How do you welcome new members when they join? Do you offer inductions? Do your members really want to attend an induction? This article discusses these questions and more to help your leisure organisation create inductions and onboarding experiences that turn new members into loyal ones.
The start of a new member’s journey with your leisure centre is particularly important. Especially with many members now signing up digitally.
Successful onboarding will set a new member up for success. Motivating them to visit and use their membership regularly. And creating a strong relationship between your staff and your member – encouraging open, honest dialogue.
An induction should be a valuable part of your leisure member onboarding process. It should welcome new members into your leisure centre and give them key ingredients for success.
How well are inductions working? Research suggests inductions help members stay longer. But there are improvements to be made if inductions are to truly be a valuable exercise for your members and your staff.
In this article, we will explore the value of inductions in detail and how you can create comprehensive onboarding journeys that boost retention rates.
How valuable are inductions?
Xplor’s recent leisure member attrition research analysed trends from over 700,000 leisure, health club, and gym members in the UK and Ireland – including over 300,000 with cancelled memberships.
This research also looked at inductions and the potential impact on attrition. It found that 77.3% of those with a cancelled membership had been marked as having had an induction of some type. Whereas only 72.6% of current members have had an induction.
It is surprising to observe that a slightly higher percentage of former leisure members had an induction than current members. However, the research did find that inductions did have some positive impacts on former members who had one.
If a former leisure member had an induction, on average they kept visiting and using their membership for 4 months more than former members who did not have an induction.
Additionally, the research found that former leisure members who had an induction were less likely to cancel due to lack of use, time, or interest and for cost or financial reasons.
Therefore, this suggests that an induction helps a new member get into the habit of visiting and using their membership on a regular basis. And equips them with the tools to keep this habit up for longer.
Given that fewer cancel for cost or financial reasons, it also seems that an induction helps new members look beyond price to understand the value of their membership.
On the other hand, 82.1% of those who cancelled as their expectations had not been met had had an induction. Pair this with the overall high percentage of former members who had an induction, and it is time to reposition and rebrand inductions.
Repositioning & rebranding inductions
“A good induction appointment ensures your new member makes at least one visit. And encourages them to make one more.
Equally valuable for new exercisers, as returning members, it needs selling to all new, and lapsed members to help them get into the habit. And feel comfortable, confident, and motivated.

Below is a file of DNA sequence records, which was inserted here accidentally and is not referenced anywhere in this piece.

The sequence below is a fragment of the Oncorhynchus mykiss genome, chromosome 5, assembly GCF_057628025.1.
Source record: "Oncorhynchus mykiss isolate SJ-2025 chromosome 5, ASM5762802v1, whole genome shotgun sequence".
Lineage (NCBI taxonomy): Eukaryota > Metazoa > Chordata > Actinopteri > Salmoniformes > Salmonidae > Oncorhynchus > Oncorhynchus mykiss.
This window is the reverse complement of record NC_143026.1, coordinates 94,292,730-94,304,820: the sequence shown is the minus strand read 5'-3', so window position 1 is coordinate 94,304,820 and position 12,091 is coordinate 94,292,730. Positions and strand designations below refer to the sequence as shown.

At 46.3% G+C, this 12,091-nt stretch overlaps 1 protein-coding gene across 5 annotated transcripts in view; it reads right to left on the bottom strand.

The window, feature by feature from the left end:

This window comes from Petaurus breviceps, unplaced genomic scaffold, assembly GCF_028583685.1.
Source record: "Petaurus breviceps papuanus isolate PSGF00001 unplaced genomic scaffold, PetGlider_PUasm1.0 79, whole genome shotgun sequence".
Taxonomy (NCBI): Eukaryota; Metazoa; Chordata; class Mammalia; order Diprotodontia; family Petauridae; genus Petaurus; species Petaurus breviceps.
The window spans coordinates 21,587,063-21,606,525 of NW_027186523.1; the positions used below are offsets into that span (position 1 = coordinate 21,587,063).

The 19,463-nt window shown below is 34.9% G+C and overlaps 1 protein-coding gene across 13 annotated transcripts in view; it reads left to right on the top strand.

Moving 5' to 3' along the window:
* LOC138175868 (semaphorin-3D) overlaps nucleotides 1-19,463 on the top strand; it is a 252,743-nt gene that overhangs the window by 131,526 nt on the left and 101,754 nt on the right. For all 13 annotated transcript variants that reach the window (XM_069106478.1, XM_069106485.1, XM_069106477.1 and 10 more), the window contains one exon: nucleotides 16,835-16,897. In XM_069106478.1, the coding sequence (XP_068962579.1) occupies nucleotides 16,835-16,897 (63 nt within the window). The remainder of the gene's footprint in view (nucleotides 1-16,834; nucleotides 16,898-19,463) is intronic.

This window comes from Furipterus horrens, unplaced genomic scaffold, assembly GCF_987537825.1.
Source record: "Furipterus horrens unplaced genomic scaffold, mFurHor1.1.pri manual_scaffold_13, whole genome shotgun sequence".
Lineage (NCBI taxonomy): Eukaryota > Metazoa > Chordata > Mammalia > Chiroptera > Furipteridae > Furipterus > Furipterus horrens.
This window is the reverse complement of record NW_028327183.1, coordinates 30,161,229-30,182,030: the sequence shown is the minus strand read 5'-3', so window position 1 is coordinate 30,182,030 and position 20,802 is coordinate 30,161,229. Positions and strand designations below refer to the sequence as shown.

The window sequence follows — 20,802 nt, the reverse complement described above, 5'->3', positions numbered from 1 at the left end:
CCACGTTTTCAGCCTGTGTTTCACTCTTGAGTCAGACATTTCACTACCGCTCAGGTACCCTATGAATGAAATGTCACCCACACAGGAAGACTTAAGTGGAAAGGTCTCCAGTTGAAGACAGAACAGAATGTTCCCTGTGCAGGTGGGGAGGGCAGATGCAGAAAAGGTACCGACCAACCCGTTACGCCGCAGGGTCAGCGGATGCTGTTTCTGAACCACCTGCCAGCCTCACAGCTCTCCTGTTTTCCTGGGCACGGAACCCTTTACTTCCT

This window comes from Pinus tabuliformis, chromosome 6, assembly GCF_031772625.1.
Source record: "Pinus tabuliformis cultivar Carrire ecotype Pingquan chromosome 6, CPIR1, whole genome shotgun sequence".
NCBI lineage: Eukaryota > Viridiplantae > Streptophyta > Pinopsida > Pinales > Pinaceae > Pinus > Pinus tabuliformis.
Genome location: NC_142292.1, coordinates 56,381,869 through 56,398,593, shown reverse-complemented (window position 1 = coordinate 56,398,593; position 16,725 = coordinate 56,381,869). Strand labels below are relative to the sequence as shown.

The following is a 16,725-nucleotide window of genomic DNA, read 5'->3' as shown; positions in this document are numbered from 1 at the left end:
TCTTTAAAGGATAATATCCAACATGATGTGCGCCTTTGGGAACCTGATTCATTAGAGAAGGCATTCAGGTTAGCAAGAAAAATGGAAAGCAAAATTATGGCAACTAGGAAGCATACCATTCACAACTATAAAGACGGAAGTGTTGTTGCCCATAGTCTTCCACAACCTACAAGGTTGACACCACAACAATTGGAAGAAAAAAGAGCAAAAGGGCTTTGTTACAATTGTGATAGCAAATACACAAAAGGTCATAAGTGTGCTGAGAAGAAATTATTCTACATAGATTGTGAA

An induction is not for health and safety (otherwise it would be mandatory). It helps your members to stay longer, if delivered properly, as a first point of interaction between member and staff.”Guy Griffiths, GGFit
Especially in the leisure sector, an induction has become a tick box exercise. As a result, many past and present leisure centre and health club members may have had a disappointing induction.
So, more needs to be done to reposition inductions into a session that new members of all experiences and backgrounds want to take part in. A new name can be an ideal starting point – for example, calling it a welcome session may challenge initial member uncertainties.
Ideally, your welcome sessions should be personalised to the needs of each individual member as much as practical. For bigger operators, that may mean several types of session based on member demographics, fitness levels, goals, etc.
The session should leave new members feeling empowered and motivated to get the most out of their investment in a membership with your leisure organisation.
“Every team member should experience a welcome session. This will make it easier for them share their experience to reassure those new to exercise and sell the benefits to experienced exercisers.”Julie Allen, Active Insight
Each member of your leisure teams should know the value of all new and returning leisure members attending a welcome session. Staff members should be able to confidently explain the benefits to the member.
To really set new leisure members up for success, your welcome session should be a part of a longer onboarding process. That process should be automatically tailored to each new member. And the focus should be on encouraging the member to make their next visit.
Mastering the art of onboarding to cut attrition
Your new leisure member onboarding process will be most successful and have the biggest impact on retention when you design it with your leisure organisation in mind.
The Winning The War On Attrition report contains expert insights to help you master the art of onboarding new leisure members. And it features insights and tactical takeaways that will help you understand and cut attrition in 2024 and beyond.
* About the research:
The attrition insights featured in this article and the Winning The War On Attrition report are based on Xplor data from 714,674 leisure, health club and gym members paying by Direct Debit in the UK & Ireland.
As well as current members, it includes data on members who held a membership that has been cancelled between January 2017 and April 2023.
The data was collected in May 2023.